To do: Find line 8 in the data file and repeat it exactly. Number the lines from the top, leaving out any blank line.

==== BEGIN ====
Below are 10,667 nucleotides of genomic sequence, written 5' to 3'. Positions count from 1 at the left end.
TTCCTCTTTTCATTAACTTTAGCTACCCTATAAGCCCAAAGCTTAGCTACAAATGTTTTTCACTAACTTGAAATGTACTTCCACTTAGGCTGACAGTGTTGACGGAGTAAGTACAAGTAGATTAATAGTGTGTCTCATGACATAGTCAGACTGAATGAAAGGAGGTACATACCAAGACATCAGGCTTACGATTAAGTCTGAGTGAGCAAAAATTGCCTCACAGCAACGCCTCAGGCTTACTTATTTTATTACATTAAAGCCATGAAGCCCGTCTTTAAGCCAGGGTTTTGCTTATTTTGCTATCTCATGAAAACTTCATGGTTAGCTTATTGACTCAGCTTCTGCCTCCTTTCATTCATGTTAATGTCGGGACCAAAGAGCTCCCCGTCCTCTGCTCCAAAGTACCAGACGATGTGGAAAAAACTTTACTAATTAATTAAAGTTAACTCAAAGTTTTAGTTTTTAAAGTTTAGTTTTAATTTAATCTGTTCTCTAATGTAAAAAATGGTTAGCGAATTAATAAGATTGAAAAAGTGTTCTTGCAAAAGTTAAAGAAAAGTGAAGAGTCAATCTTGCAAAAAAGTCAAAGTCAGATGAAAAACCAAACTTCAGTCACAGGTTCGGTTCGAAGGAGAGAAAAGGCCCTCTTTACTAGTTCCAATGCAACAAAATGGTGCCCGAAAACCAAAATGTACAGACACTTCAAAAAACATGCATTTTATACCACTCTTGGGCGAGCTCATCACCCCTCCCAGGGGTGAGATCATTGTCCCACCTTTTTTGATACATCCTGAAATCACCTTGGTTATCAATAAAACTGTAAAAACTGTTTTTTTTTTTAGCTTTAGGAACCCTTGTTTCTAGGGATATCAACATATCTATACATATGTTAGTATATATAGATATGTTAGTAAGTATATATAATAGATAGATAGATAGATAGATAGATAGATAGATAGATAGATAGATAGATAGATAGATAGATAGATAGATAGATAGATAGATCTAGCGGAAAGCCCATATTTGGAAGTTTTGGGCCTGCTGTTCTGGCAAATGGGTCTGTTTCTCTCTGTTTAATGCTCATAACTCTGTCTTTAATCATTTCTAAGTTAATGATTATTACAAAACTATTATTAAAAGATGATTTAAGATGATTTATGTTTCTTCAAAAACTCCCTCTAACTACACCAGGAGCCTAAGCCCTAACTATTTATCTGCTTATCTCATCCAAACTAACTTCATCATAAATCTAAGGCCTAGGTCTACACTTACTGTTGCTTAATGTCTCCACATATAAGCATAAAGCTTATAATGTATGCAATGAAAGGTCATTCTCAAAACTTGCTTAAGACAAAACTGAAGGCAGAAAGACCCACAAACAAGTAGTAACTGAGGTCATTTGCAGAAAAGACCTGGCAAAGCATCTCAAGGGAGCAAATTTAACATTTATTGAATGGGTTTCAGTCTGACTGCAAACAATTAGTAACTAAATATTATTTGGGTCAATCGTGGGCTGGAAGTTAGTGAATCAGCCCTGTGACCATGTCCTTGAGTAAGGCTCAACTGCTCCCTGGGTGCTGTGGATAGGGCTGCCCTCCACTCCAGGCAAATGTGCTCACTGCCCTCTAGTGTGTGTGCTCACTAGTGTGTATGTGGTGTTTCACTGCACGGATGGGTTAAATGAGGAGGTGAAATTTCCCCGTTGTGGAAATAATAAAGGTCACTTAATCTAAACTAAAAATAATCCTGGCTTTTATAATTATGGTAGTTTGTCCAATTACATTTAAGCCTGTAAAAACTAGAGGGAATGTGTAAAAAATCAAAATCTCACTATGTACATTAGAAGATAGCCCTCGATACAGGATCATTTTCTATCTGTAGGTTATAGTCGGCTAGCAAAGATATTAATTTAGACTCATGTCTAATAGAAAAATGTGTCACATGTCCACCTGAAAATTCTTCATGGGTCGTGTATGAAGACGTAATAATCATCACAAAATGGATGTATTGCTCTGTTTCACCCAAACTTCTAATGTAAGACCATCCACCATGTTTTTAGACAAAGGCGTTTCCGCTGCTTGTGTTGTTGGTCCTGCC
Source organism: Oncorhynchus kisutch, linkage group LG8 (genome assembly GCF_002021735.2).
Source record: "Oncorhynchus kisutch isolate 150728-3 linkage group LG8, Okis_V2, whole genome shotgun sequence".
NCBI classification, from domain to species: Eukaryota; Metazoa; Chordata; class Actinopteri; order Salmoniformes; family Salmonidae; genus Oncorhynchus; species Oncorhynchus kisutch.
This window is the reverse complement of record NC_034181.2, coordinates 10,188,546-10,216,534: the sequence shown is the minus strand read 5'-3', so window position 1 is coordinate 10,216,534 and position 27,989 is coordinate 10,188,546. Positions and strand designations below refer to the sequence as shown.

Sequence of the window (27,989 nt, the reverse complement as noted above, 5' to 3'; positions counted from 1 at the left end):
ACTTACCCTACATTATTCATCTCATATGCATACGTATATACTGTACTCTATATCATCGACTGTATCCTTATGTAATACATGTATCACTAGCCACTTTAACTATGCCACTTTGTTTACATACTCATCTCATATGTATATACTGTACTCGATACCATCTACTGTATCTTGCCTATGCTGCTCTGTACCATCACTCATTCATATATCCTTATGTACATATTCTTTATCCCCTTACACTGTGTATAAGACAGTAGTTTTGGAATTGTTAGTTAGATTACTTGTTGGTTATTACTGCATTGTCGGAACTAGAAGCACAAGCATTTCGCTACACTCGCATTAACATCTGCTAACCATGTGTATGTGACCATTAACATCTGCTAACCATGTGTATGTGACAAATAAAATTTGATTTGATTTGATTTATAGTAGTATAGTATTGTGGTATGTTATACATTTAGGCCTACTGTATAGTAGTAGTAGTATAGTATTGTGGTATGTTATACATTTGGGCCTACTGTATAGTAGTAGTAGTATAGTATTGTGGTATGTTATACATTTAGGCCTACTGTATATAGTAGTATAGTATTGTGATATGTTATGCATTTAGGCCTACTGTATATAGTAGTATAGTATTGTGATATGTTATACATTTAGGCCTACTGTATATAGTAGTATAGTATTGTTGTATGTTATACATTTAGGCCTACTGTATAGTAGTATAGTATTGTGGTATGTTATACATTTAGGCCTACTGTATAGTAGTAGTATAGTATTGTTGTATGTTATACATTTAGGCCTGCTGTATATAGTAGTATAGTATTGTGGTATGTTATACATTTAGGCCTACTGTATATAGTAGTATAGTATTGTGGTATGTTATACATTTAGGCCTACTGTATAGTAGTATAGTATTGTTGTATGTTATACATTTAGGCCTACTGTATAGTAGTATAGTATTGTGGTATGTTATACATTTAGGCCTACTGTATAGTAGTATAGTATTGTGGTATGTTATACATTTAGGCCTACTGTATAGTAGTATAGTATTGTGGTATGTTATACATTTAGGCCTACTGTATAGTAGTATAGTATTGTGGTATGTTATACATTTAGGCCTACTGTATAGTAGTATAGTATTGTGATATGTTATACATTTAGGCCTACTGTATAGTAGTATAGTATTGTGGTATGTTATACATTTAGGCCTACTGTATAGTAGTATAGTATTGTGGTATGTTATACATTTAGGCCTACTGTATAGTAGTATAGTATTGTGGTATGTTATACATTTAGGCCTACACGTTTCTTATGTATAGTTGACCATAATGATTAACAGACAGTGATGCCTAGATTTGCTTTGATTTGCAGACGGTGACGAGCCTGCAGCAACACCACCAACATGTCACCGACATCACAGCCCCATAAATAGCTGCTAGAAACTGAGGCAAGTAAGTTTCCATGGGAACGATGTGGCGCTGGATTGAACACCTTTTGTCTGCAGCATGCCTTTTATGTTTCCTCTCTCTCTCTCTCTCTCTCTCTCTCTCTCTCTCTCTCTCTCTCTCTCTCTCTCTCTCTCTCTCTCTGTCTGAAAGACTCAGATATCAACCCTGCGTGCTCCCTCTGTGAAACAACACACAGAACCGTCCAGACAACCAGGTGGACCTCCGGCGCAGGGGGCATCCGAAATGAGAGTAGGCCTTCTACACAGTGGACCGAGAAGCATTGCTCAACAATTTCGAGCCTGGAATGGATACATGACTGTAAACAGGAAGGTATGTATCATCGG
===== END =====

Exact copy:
ACTTACCCTACATTATTCATCTCATATGCATACGTATATACTGTACTCTATATCATCGACTGTATCCTTATGTAATACATGTATCACTAGCCACTTTAACTATGCCACTTTGTTTACATACTCATCTCATATGTATATACTGTACTCGATACCATCTACTGTATCTTGCCTATGCTGCTCTGTACCATCACTCATTCATATATCCTTATGTACATATTCTTTATCCCCTTACACTGTGTATAAGACAGTAGTTTTGGAATTGTTAGTTAGATTACTTGTTGGTTATTACTGCATTGTCGGAACTAGAAGCACAAGCATTTCGCTACACTCGCATTAACATCTGCTAACCATGTGTATGTGACCATTAACATCTGCTAACCATGTGTATGTGACAAATAAAATTTGATTTGATTTGATTTATAGTAGTATAGTATTGTGGTATGTTATACATTTAGGCCTACTGTATAGTAGTAGTAGTATAGTATTGTGGTATGTTATACATTTGGGCCTACTGTATAGTAGTAGTAGTATAGTATTGTGGTATGTTATACATTTAGGCCTACTGTATATAGTAGTATAGTATTGTGATATGTTATGCATTTAGGCCTACTGTATATAGTAGTATAGTATTGTGATATGTTATACATTTAGGCCTACTGTATATAGTAGTATAGTATTGTTGTATGTTATACATTTAGGCCTACTGTATAGTAGTATAGTATTGTGGTATGTTATACATTTAGGCCTACTGTATAGTAGTAGTATAGTATTGTTGTATGTTATACATTTAGGCCTGCTGTATATAGTAGTATAGTATTGTGGTATGTTATACATTTAGGCCTACTGTATATAGTAGTATAGTATTGTGGTATGTTATACATTTAGGCCTACTGTATAGTAGTATAGTATTGTTGTATGTTATACATTTAGGCCTACTGTATAGTAGTATAGTATTGTGGTATGTTATACATTTAGGCCTACTGTATAGTAGTATAGTATTGTGGTATGTTATACATTTAGGCCTACTGTATAGTAGTATAGTATTGTGGTATGTTATACATTTAGGCCTACTGTATAGTAGTATAGTATTGTGGTATGTTATACATTTAGGCCTACTGTATAGTAGTATAGTATTGTGATATGTTATACATTTAGGCCTACTGTATAGTAGTATAGTATTGTGGTATGTTATACATTTAGGCCTACTGTATAGTAGTATAGTATTGTGGTATGTTATACATTTAGGCCTACTGTATAGTAGTATAGTATTGTGGTATGTTATACATTTAGGCCTACACGTTTCTTATGTATAGTTGACCATAATGATTAACAGACAGTGATGCCTAGATTTGCTTTGATTTGCAGACGGTGACGAGCCTGCAGCAACACCACCAACATGTCACCGACATCACAGCCCCATAAATAGCTGCTAGAAACTGAGGCAAGTAAGTTTCCATGGGAACGATGTGGCGCTGGATTGAACACCTTTTGTCTGCAGCATGCCTTTTATGTTTCCTCTCTCTCTCTCTCTCTCTCTCTCTCTCTCTCTCTCTCTCTCTCTCTCTCTCTCTCTCTCTCTCTCTGTCTGAAAGACTCAGATATCAACCCTGCGTGCTCCCTCTGTGAAACAACACACAGAACCGTCCAGACAACCAGGTGGACCTCCGGCGCAGGGGGCATCCGAAATGAGAGTAGGCCTTCTACACAGTGGACCGAGAAGCATTGCTCAACAATTTCGAGCCTGGAATGGATACATGACTGTAAACAGGAAGGTATGTATCATCGG